Likewise, art and life draw significance from one another. Experiences from life shape art, and art enhances the beauty of life. It’s this symbiotic relationship that forms meaning in our own lives.
Art Reflecting Art
The supplemental material for issue five has a Black Freighter retrospective where we learn that E.C. comics (makers of Tales from the Crypt in our world) had a line of pirate comics. In Watchmen‘s world, we learn that there was a “brief surge of anti-comic book sentiment in the mid-fifties, while it could conceivably have damaged E.C. as a company, had instead come to nothing and left them stronger as a result.” Of course, in our world, E.C. was completely destroyed by the anti-comic sentiment of the ’50s and the Comics Code Authority.
One could argue that Moore is standing up for the C.C.A. and Fredric Wertham in this statement. In the world of Watchmen, the C.C.A. wasn’t formed, and comics weren’t censored. Therefore, comic books with adult themes were ever-present for decades, and perhaps this is why the world is in the state that it is in. No morality in comics means Richard Nixon continues to be President. With no one to take a stance on what is right and wrong in the world of comic books, Adrian Veidt is able to formulate his insane sense of morality, and this leads him to concoct the plan that brings about the death of millions.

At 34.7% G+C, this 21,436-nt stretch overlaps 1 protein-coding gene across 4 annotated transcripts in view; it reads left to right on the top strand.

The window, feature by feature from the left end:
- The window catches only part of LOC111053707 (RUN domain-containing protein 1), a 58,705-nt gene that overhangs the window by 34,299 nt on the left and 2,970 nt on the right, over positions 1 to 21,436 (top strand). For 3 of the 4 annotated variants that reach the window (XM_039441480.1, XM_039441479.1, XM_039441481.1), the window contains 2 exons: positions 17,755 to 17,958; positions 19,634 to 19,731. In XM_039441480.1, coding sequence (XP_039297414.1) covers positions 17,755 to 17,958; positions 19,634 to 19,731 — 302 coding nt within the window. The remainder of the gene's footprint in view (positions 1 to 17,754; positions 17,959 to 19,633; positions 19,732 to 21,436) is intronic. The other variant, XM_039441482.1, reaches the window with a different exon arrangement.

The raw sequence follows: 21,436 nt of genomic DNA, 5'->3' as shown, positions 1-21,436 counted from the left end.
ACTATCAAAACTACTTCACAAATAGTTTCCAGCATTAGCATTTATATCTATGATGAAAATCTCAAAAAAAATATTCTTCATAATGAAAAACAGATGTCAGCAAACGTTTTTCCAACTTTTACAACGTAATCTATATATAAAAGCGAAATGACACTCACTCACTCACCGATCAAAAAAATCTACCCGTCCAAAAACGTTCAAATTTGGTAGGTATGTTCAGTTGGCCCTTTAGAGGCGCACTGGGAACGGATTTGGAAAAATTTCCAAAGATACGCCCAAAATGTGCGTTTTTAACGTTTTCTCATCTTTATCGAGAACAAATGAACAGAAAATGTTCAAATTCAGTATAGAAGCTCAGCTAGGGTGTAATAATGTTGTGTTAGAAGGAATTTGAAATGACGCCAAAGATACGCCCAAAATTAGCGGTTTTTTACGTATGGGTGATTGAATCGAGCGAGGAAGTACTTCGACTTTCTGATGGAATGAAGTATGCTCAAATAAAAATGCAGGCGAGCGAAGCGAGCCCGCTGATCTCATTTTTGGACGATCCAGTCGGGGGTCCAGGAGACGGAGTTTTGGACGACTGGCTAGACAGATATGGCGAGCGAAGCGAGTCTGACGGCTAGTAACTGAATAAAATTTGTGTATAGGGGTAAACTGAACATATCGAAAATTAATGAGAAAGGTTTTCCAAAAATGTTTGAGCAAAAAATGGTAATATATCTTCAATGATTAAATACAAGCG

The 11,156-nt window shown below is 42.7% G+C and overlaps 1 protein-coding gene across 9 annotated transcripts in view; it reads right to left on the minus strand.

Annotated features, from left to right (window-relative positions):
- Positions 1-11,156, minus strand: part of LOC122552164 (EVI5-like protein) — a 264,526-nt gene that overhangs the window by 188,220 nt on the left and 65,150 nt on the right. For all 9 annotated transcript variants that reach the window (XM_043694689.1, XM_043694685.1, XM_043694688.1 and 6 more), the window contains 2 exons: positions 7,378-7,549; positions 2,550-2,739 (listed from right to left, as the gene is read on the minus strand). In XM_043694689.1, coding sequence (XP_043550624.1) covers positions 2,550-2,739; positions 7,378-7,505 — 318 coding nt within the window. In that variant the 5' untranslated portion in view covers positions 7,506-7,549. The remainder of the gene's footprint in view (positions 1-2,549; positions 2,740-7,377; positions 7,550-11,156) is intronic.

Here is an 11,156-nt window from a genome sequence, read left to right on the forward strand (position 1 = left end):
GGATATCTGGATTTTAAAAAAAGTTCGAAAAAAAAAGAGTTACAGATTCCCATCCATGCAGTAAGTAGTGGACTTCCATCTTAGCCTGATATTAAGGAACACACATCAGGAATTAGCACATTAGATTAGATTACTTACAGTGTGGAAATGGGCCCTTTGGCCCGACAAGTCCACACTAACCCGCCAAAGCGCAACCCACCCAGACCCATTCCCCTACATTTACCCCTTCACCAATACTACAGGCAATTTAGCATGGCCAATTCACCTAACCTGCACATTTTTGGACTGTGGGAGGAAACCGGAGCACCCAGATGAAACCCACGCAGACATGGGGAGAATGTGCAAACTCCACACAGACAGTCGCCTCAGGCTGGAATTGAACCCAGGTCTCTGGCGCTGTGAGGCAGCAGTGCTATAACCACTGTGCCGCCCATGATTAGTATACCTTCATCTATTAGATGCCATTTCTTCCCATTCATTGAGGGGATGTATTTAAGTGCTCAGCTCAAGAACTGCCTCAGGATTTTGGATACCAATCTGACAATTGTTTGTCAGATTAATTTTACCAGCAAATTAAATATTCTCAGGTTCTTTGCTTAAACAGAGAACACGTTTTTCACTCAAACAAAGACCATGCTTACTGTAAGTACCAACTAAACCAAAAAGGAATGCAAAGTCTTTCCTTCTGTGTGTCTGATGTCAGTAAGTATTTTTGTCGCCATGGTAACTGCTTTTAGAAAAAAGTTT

Granted, the C.C.A. and Seduction of the Innocent represent extreme forms of censorship that infringed upon freedom of speech and took the jobs of many people, but Moore seems to suggest that the morality behind the censorship helped shape our world today. Or at the very least, he suggests that Watchmen‘s view of morality is flexible, which is why the C.C.A. never came into existence, why Richard Nixon could extend his term as President, and why Veidt can easily reach the conclusion that killing half of New York is the only way to achieve world peace.
In fact, it’s even fun to think about what the pirate comic-book industry would be like today. With the moral corruption of the Watchmen world, the speculator market of the ’90s would probably have killed the entire industry. If it did survive, what would the Image Comics version of pirate comics look like? Would Warren Ellis revitalize the pirate comic industry by using pirates as a metaphor for militarization? Would DC put Frank Miller on an “All-Star Black Freighter?” Would the Watchmen version of Grant Morrison cause a revival of ’50s and ’60s pirate comics? Probably not, but only because Watchmen is made by Alan Moore, and in Moore’s world, there’s no room for Morrison.
Sure, the Black Freighter is a little long-winded and boring. There is no denying it.
But without the comic within a comic, Watchmen would lose so much of what makes it a brilliant commentary on escapism, the industry, and on the very nature of life itself.